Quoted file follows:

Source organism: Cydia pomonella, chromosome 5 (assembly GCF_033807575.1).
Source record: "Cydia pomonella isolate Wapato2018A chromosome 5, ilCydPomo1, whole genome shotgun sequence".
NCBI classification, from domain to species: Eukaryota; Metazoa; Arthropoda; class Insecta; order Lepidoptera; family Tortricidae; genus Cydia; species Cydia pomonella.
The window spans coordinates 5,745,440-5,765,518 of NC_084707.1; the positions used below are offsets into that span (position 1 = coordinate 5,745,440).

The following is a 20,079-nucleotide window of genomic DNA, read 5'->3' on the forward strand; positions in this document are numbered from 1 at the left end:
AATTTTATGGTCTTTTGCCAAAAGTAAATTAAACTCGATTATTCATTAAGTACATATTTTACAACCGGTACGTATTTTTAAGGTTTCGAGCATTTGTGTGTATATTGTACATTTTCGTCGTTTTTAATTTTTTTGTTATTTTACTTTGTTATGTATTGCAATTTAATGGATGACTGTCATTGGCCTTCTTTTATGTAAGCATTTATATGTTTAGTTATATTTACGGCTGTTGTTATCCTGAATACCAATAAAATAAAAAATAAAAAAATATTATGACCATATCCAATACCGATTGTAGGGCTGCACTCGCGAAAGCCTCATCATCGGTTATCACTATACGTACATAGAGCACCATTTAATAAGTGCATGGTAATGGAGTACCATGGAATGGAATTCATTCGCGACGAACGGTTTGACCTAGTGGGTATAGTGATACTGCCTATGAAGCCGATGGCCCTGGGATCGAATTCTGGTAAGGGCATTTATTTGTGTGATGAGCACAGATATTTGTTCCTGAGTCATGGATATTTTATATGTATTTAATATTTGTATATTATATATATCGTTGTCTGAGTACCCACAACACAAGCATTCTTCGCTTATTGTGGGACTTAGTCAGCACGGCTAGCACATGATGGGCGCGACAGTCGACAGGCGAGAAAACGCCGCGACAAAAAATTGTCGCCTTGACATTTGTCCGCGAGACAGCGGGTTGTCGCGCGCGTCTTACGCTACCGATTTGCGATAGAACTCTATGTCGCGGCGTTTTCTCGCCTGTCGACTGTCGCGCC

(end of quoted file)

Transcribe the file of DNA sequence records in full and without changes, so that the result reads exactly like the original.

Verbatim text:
Source organism: Cydia pomonella, chromosome 5 (assembly GCF_033807575.1).
Source record: "Cydia pomonella isolate Wapato2018A chromosome 5, ilCydPomo1, whole genome shotgun sequence".
NCBI classification, from domain to species: Eukaryota; Metazoa; Arthropoda; class Insecta; order Lepidoptera; family Tortricidae; genus Cydia; species Cydia pomonella.
The window spans coordinates 5,745,440-5,765,518 of NC_084707.1; the positions used below are offsets into that span (position 1 = coordinate 5,745,440).

The following is a 20,079-nucleotide window of genomic DNA, read 5'->3' on the forward strand; positions in this document are numbered from 1 at the left end:
AATTTTATGGTCTTTTGCCAAAAGTAAATTAAACTCGATTATTCATTAAGTACATATTTTACAACCGGTACGTATTTTTAAGGTTTCGAGCATTTGTGTGTATATTGTACATTTTCGTCGTTTTTAATTTTTTTGTTATTTTACTTTGTTATGTATTGCAATTTAATGGATGACTGTCATTGGCCTTCTTTTATGTAAGCATTTATATGTTTAGTTATATTTACGGCTGTTGTTATCCTGAATACCAATAAAATAAAAAATAAAAAAATATTATGACCATATCCAATACCGATTGTAGGGCTGCACTCGCGAAAGCCTCATCATCGGTTATCACTATACGTACATAGAGCACCATTTAATAAGTGCATGGTAATGGAGTACCATGGAATGGAATTCATTCGCGACGAACGGTTTGACCTAGTGGGTATAGTGATACTGCCTATGAAGCCGATGGCCCTGGGATCGAATTCTGGTAAGGGCATTTATTTGTGTGATGAGCACAGATATTTGTTCCTGAGTCATGGATATTTTATATGTATTTAATATTTGTATATTATATATATCGTTGTCTGAGTACCCACAACACAAGCATTCTTCGCTTATTGTGGGACTTAGTCAGCACGGCTAGCACATGATGGGCGCGACAGTCGACAGGCGAGAAAACGCCGCGACAAAAAATTGTCGCCTTGACATTTGTCCGCGAGACAGCGGGTTGTCGCGCGCGTCTTACGCTACCGATTTGCGATAGAACTCTATGTCGCGGCGTTTTCTCGCCTGTCGACTGTCGCGCC